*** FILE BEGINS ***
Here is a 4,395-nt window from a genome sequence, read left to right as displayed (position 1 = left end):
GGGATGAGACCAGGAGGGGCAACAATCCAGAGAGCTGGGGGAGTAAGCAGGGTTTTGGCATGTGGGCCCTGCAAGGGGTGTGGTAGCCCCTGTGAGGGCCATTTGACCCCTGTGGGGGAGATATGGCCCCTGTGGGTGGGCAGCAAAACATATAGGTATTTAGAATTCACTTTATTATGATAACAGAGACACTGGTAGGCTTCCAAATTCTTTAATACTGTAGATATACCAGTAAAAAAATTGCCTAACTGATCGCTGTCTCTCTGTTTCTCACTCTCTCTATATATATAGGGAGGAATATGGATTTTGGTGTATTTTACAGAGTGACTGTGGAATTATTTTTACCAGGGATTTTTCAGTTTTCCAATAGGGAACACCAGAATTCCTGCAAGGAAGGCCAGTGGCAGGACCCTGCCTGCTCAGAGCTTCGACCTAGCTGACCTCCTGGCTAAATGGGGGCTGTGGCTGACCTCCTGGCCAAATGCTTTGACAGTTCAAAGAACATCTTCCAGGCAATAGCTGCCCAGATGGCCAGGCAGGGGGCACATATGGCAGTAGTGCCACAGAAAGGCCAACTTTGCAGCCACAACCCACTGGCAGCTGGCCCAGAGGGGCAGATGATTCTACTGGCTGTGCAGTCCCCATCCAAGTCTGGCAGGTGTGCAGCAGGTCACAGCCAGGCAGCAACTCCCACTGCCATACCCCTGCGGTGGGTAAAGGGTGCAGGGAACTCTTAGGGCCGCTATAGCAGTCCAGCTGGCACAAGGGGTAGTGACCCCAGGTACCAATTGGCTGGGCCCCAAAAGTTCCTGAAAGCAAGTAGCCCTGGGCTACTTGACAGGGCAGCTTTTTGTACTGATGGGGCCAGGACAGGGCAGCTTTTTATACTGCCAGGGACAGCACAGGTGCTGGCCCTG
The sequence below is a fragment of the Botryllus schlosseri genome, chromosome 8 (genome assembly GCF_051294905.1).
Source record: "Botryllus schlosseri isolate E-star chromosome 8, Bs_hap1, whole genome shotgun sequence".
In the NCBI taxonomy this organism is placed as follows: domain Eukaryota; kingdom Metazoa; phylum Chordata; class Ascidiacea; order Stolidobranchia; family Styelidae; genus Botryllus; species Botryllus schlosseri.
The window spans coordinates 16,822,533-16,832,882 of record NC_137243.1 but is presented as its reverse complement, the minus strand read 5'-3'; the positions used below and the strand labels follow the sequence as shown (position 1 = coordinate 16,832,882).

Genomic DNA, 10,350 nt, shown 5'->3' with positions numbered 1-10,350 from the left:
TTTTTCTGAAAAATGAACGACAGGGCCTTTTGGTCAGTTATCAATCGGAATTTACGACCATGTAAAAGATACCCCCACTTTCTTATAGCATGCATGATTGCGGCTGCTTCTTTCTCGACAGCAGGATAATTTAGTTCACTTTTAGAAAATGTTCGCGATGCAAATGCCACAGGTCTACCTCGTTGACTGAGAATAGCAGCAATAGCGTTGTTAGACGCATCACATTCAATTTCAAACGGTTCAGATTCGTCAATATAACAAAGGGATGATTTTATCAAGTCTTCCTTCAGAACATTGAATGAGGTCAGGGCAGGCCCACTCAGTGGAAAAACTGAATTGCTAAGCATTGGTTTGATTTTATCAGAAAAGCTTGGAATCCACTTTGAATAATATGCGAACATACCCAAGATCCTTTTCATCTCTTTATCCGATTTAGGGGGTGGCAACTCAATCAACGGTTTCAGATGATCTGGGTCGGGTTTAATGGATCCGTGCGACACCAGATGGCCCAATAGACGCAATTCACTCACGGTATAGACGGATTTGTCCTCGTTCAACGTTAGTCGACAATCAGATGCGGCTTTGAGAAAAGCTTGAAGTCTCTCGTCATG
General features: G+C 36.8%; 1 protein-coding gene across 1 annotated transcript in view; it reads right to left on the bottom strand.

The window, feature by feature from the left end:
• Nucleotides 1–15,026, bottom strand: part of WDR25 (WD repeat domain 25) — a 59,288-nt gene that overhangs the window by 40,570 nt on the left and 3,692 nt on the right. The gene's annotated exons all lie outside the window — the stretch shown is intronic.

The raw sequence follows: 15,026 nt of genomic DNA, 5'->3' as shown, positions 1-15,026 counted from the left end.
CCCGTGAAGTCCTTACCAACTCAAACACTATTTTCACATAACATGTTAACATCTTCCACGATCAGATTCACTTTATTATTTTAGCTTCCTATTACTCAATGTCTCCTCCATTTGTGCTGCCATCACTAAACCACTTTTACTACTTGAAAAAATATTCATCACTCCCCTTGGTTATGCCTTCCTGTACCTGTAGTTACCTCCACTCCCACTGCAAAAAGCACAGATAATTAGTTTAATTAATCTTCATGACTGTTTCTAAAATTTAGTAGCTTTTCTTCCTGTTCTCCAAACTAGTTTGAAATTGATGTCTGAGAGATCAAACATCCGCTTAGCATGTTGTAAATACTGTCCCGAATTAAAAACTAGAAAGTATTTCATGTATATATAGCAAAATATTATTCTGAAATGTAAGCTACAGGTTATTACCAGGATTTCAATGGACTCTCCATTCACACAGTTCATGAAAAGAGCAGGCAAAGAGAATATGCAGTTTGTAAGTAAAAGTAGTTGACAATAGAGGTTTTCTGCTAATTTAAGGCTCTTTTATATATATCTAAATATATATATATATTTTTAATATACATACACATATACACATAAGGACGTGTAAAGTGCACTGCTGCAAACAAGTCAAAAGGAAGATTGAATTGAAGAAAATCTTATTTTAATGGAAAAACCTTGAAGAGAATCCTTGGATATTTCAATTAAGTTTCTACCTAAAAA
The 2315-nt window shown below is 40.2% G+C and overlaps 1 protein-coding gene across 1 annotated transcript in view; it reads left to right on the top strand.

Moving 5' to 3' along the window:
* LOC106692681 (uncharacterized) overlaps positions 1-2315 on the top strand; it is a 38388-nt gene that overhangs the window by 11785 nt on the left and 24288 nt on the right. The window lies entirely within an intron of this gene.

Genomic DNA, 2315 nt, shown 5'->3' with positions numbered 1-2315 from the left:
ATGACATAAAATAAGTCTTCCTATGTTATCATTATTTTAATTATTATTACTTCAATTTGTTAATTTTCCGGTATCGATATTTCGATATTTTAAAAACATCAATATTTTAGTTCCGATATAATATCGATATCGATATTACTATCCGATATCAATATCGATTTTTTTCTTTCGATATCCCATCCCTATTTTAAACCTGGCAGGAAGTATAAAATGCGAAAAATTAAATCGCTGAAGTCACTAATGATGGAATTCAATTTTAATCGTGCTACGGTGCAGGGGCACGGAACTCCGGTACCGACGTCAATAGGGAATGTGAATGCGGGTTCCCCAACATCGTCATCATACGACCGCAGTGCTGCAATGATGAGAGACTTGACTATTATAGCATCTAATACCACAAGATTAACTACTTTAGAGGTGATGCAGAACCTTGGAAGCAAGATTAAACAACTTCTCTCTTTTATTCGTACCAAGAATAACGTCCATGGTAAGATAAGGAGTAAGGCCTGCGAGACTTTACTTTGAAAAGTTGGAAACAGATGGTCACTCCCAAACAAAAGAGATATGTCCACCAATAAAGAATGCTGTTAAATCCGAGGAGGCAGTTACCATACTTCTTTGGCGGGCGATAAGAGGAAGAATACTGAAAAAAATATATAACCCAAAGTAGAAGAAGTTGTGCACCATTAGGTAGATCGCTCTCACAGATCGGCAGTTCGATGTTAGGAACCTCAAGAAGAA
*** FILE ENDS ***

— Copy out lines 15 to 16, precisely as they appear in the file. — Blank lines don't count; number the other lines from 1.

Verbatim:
Moving 5' to 3' along the window:
* LOC106692681 (uncharacterized) overlaps positions 1-2315 on the top strand; it is a 38388-nt gene that overhangs the window by 11785 nt on the left and 24288 nt on the right. The window lies entirely within an intron of this gene.